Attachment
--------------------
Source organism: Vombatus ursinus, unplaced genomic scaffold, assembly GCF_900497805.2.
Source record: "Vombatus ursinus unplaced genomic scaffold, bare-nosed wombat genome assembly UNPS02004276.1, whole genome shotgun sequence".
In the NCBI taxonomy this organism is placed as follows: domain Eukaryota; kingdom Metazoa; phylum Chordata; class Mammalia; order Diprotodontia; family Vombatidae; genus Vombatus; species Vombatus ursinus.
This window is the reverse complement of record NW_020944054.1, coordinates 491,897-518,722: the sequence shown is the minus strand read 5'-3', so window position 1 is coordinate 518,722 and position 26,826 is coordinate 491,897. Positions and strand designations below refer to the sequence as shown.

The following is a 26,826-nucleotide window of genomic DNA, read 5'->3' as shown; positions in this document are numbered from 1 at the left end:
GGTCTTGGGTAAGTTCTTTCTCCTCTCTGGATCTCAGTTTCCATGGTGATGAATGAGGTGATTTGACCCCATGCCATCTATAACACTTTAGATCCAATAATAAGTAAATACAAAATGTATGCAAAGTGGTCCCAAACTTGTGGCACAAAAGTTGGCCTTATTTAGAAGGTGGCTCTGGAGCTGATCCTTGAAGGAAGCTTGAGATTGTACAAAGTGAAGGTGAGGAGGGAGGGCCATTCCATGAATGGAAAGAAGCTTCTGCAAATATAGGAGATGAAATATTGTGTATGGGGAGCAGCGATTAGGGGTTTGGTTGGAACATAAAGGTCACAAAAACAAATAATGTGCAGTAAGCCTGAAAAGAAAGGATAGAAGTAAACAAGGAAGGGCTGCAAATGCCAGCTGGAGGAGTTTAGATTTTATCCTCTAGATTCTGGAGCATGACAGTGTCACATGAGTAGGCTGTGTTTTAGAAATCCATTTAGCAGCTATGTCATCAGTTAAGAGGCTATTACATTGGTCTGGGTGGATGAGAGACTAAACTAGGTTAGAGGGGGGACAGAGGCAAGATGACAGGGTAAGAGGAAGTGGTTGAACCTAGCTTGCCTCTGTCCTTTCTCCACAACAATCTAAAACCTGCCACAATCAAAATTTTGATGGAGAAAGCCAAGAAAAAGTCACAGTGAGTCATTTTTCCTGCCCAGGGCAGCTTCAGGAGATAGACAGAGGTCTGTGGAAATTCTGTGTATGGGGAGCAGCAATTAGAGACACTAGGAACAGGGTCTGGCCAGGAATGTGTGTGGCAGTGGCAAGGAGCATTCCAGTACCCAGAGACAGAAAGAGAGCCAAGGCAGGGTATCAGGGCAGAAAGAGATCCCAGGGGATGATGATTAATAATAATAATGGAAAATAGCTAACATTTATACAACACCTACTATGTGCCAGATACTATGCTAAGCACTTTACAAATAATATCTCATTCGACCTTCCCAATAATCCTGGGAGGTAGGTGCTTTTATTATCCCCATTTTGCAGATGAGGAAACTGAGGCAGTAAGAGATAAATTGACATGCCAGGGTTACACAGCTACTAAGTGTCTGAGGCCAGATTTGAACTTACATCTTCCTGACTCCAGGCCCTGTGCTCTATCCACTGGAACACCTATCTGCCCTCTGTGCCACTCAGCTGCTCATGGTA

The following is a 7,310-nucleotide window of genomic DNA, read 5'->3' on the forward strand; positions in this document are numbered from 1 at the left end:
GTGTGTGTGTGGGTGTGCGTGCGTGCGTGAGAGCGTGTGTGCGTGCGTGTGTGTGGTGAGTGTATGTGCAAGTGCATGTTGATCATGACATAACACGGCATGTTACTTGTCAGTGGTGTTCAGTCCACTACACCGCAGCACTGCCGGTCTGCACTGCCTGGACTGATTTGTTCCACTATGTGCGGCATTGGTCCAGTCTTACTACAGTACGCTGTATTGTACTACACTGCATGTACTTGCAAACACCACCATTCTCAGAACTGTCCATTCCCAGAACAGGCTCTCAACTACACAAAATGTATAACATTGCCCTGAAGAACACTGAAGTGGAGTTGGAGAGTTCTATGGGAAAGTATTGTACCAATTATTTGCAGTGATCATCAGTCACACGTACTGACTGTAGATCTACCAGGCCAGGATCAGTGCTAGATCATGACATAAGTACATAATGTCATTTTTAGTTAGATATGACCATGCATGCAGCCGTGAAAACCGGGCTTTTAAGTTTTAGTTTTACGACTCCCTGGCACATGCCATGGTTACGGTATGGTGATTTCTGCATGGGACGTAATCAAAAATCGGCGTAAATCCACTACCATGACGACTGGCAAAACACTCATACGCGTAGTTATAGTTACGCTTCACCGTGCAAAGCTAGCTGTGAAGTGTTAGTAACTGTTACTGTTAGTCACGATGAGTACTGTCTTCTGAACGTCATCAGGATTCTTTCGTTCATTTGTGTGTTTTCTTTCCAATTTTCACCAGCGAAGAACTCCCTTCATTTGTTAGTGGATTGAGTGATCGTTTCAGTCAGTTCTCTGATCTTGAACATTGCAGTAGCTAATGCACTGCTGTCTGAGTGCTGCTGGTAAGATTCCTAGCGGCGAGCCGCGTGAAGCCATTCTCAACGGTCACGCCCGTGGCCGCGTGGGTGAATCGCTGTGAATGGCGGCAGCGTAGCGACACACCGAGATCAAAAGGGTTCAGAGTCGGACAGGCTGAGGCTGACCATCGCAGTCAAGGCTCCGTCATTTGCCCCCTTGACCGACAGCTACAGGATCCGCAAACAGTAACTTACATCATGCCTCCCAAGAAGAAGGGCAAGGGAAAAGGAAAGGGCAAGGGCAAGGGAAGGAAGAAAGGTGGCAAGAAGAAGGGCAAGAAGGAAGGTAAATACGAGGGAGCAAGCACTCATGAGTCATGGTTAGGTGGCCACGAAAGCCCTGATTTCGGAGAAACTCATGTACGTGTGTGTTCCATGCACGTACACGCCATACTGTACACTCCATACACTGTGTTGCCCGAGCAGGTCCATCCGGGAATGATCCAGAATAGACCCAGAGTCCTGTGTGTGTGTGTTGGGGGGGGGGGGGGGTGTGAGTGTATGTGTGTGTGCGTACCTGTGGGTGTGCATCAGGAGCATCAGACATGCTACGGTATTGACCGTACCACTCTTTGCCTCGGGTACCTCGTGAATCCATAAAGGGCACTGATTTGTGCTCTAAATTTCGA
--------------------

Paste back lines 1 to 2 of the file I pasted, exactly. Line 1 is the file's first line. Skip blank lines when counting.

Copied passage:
Source organism: Vombatus ursinus, unplaced genomic scaffold, assembly GCF_900497805.2.
Source record: "Vombatus ursinus unplaced genomic scaffold, bare-nosed wombat genome assembly UNPS02004276.1, whole genome shotgun sequence".